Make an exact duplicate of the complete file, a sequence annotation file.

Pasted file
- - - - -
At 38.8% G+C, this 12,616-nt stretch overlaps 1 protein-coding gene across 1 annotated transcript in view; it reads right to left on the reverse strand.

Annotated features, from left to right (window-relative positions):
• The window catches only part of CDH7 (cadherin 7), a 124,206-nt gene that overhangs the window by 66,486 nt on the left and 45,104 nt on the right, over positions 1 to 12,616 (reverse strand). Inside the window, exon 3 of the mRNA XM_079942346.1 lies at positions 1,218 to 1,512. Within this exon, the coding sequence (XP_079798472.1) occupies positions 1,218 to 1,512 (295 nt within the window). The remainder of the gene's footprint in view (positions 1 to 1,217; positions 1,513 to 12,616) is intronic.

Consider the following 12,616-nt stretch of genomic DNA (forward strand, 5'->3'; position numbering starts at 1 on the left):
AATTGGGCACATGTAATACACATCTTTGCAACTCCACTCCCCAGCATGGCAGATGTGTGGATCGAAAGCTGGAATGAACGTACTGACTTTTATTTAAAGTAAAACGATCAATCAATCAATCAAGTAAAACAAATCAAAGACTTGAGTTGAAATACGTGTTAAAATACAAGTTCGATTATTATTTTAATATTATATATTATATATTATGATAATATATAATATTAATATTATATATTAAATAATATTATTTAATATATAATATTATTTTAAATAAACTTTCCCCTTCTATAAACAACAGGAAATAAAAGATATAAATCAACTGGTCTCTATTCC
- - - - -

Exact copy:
At 38.8% G+C, this 12,616-nt stretch overlaps 1 protein-coding gene across 1 annotated transcript in view; it reads right to left on the reverse strand.

Annotated features, from left to right (window-relative positions):
• The window catches only part of CDH7 (cadherin 7), a 124,206-nt gene that overhangs the window by 66,486 nt on the left and 45,104 nt on the right, over positions 1 to 12,616 (reverse strand). Inside the window, exon 3 of the mRNA XM_079942346.1 lies at positions 1,218 to 1,512. Within this exon, the coding sequence (XP_079798472.1) occupies positions 1,218 to 1,512 (295 nt within the window). The remainder of the gene's footprint in view (positions 1 to 1,217; positions 1,513 to 12,616) is intronic.

Consider the following 12,616-nt stretch of genomic DNA (forward strand, 5'->3'; position numbering starts at 1 on the left):
AATTGGGCACATGTAATACACATCTTTGCAACTCCACTCCCCAGCATGGCAGATGTGTGGATCGAAAGCTGGAATGAACGTACTGACTTTTATTTAAAGTAAAACGATCAATCAATCAATCAAGTAAAACAAATCAAAGACTTGAGTTGAAATACGTGTTAAAATACAAGTTCGATTATTATTTTAATATTATATATTATATATTATGATAATATATAATATTAATATTATATATTAAATAATATTATTTAATATATAATATTATTTTAAATAAACTTTCCCCTTCTATAAACAACAGGAAATAAAAGATATAAATCAACTGGTCTCTATTCC